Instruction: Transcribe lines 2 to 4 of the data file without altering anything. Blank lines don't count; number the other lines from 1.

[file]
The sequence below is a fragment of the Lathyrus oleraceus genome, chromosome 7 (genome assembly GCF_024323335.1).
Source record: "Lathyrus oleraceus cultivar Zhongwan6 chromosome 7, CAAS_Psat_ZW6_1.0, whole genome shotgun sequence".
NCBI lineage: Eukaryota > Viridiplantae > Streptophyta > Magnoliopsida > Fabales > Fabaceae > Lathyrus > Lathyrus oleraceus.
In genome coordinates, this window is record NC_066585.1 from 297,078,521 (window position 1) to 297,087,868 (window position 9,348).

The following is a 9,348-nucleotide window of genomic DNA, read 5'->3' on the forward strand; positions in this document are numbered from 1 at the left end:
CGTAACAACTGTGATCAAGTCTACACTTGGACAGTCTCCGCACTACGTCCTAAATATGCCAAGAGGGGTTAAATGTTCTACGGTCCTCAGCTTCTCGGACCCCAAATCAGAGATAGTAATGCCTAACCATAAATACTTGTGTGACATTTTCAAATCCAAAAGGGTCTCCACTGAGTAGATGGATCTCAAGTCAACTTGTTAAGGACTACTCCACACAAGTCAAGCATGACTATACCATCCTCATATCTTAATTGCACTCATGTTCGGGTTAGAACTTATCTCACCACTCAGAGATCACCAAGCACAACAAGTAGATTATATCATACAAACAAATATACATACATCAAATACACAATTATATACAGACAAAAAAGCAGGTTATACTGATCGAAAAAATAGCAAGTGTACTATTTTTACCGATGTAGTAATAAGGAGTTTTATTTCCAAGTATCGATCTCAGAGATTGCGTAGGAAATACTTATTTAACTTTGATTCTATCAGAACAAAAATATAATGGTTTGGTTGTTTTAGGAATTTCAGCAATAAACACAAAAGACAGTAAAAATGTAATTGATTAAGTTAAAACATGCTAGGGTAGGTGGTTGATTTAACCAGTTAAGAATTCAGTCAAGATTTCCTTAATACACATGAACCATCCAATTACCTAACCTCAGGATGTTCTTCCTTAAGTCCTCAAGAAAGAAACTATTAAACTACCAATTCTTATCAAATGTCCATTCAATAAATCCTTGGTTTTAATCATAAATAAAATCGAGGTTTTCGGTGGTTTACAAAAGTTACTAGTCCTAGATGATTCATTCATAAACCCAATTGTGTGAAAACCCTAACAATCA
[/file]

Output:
Source record: "Lathyrus oleraceus cultivar Zhongwan6 chromosome 7, CAAS_Psat_ZW6_1.0, whole genome shotgun sequence".
NCBI lineage: Eukaryota > Viridiplantae > Streptophyta > Magnoliopsida > Fabales > Fabaceae > Lathyrus > Lathyrus oleraceus.
In genome coordinates, this window is record NC_066585.1 from 297,078,521 (window position 1) to 297,087,868 (window position 9,348).